“This is not the creation of a new offence, it is the removal of a common law fiction which has become anachronistic and offensive and we consider that it is our duty having reached that conclusion to act upon it.” – The House of Lords, on the Common Law Exception to Marital Rape
It is getting increasingly difficult to keep track of the views of the government and that of the Minister for Women and Child Development on the issue of marital rape. On June 24 2015, a news item quoted the minister as saying that ‘violence against women should not be limited to violence by strangers.’ Welcome as this statement was, it was not consistent with the views of the government at the time.
This year, while answering a question in the Rajya Sabha, Maneka Gandhi remarked that “It is considered that the concept of marital rape, as understood internationally, cannot be suitably applied in the Indian context due to various factors like level of education/illiteracy, poverty, myriad social customs and values, religious beliefs, mind-set of the society to treat the marriage as a sacrament, etc.”
This statement has caused considerable anger and disappointment because of the shaky logic on which it is based. The purported link between poverty, illiteracy and the state’s inability to apply the concept of marital rape to the Indian context is absurd. This view has shades of paternalism and class bias. Is the minister saying the poor and uneducated are more likely than the rich to commit violence on their spouses, and hence the state cannot take steps to criminalise and prosecute this violence?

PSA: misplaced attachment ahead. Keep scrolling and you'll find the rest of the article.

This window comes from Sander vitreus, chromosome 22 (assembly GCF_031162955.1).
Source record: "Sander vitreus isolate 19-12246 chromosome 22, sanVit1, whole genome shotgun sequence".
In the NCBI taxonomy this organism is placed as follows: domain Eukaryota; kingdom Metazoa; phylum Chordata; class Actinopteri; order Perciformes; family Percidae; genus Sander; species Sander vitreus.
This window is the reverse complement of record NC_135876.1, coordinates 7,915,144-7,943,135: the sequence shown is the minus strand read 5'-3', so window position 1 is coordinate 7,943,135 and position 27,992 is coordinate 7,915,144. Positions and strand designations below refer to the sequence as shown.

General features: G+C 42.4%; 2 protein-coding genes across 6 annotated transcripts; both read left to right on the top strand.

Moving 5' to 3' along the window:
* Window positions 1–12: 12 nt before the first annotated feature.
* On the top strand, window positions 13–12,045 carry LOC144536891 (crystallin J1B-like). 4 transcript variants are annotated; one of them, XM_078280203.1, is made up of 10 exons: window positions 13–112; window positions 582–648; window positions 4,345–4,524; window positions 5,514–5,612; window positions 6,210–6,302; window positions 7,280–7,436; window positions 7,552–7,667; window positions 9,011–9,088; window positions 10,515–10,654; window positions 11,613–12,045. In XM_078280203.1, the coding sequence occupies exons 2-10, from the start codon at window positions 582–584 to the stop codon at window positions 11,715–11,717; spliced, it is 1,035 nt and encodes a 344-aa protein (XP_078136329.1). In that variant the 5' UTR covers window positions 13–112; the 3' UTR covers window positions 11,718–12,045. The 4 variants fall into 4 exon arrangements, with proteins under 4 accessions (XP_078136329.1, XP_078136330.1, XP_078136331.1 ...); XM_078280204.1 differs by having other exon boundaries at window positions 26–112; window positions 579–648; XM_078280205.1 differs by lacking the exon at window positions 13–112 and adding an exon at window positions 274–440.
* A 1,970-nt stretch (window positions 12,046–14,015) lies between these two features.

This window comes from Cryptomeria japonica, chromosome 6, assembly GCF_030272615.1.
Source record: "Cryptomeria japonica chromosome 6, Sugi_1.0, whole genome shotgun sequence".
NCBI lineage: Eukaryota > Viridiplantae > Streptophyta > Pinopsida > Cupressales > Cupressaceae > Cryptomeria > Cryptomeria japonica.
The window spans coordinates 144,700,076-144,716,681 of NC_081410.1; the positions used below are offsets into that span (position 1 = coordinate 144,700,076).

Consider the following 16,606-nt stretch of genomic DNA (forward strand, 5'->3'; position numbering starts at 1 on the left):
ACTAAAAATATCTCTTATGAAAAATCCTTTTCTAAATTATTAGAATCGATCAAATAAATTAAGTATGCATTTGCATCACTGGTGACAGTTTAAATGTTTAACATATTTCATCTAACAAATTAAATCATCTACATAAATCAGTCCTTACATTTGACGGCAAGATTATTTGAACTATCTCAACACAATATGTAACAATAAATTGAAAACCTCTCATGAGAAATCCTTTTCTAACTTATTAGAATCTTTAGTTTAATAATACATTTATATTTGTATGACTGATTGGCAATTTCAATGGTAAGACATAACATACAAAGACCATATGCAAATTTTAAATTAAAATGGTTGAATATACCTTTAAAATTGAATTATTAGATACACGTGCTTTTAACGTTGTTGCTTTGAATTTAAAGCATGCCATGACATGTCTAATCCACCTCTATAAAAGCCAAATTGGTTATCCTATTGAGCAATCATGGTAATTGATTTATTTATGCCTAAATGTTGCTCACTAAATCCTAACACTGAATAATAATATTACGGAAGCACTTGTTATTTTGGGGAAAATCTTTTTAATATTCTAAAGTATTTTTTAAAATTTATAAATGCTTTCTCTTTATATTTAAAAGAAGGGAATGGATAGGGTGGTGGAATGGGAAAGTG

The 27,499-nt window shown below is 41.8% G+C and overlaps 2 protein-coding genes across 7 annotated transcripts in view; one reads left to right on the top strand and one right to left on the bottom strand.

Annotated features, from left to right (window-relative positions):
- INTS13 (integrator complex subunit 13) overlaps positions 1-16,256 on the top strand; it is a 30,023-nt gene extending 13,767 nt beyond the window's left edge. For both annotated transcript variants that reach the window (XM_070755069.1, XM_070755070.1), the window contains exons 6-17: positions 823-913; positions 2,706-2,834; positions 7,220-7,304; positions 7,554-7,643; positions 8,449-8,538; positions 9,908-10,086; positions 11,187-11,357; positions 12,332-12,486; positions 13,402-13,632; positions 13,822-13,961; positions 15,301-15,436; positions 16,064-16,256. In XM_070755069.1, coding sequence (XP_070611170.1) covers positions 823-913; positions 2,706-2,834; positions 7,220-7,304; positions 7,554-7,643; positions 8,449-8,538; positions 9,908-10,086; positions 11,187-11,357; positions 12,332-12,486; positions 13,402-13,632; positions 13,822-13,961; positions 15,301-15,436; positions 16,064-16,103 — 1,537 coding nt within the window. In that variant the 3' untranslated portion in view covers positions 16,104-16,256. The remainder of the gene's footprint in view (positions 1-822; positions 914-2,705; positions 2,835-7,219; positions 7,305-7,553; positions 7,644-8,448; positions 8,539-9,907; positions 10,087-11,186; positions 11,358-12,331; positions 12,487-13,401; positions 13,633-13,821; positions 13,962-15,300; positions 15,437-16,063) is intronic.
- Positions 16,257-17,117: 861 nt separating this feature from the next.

Further, the appeal to social customs and values as well as religious beliefs is a clear abdication of state responsibility. If we do have customs and beliefs that legitimise the rape of a spouse, it is the responsibility of the state to step in and crack down on these values, so that our citizens can live a life free from violence. Our country has had a history of religion justifying caste and gender based discrimination and horrifying violence, and the role of the state is to step in and reform society, not be a passive spectator to regressive social practices. A helpless deference to religion and customs, especially when they promote violence or discrimination, runs afoul of our constitutional principles.
In the latest development, the home ministry has informed the Rajya Sabha that the Law Commission has been requested to deliberate on the issue of criminalizing marital rape. This is a welcome move, and it is hoped that something concrete will emerge out of these deliberations. Similar promises had also been made in December 2015. In the past the Justice Verma Committee Report had suggested that the exception to marital rape be removed. Though the Criminal Law Amendment Act, 2013 amended the law pertaining to rape and sexual violence in India extensively, it did not incorporate this recommendation.
It is important to understand the historical context behind the exception given to marital rape in our legal regime.
Historical context: women as chattel
The root of the exception which legitimises marital rape is the idea that by marrying, a woman gives irrevocable consent to her husband to have sexual intercourse with her, at any time that he would demand it. This quote by Sir Matthew Hale has become canon in explaining and understanding this historical concept:
“The husband cannot be guilty of a rape committed by himself upon his lawful wife, for by their mutual matrimonial consent and the contract the wife hath given up herself in this kind unto her husband, which she cannot retract.”
The wife was essentially seen as the property of the husband, to do as he pleased with her. The vestiges of this mind-set can be seen in the exception provided to marital rape, as well as the Section 497 of the Indian Penal Code, which pertains to adultery. This section reads like a property offence more than anything else, with its emphasis on the consent of the husband, and the fact that only a man who has sexual intercourse with a married woman can be prosecuted for adultery under it.